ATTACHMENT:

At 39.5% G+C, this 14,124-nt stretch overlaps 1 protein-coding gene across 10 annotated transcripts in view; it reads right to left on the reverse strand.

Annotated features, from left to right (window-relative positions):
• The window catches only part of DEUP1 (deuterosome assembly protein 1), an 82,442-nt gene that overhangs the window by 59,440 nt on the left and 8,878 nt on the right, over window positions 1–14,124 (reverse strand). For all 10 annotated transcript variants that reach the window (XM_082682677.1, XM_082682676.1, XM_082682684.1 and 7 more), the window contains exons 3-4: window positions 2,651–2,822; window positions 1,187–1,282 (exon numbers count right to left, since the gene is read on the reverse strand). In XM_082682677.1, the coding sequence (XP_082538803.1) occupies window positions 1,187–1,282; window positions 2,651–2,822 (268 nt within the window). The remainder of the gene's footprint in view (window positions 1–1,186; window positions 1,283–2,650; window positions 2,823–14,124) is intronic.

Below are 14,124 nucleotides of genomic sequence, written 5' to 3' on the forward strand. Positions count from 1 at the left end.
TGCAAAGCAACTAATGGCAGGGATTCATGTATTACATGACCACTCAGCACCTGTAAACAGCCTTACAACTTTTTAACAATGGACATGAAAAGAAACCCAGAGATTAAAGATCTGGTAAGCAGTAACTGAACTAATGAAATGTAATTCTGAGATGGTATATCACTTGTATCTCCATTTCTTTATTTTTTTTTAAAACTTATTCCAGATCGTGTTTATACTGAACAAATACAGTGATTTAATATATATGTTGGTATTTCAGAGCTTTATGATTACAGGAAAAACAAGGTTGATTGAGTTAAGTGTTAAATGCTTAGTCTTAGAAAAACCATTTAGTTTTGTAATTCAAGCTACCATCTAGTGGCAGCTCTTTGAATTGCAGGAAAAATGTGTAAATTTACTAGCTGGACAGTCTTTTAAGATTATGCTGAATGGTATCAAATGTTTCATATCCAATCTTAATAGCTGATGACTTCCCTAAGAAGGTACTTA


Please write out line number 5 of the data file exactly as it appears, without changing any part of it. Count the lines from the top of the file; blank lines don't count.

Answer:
TGCAAAGCAACTAATGGCAGGGATTCATGTATTACATGACCACTCAGCACCTGTAAACAGCCTTACAACTTTTTAACAATGGACATGAAAAGAAACCCAGAGATTAAAGATCTGGTAAGCAGTAACTGAACTAATGAAATGTAATTCTGAGATGGTATATCACTTGTATCTCCATTTCTTTATTTTTTTTTAAAACTTATTCCAGATCGTGTTTATACTGAACAAATACAGTGATTTAATATATATGTTGGTATTTCAGAGCTTTATGATTACAGGAAAAACAAGGTTGATTGAGTTAAGTGTTAAATGCTTAGTCTTAGAAAAACCATTTAGTTTTGTAATTCAAGCTACCATCTAGTGGCAGCTCTTTGAATTGCAGGAAAAATGTGTAAATTTACTAGCTGGACAGTCTTTTAAGATTATGCTGAATGGTATCAAATGTTTCATATCCAATCTTAATAGCTGATGACTTCCCTAAGAAGGTACTTA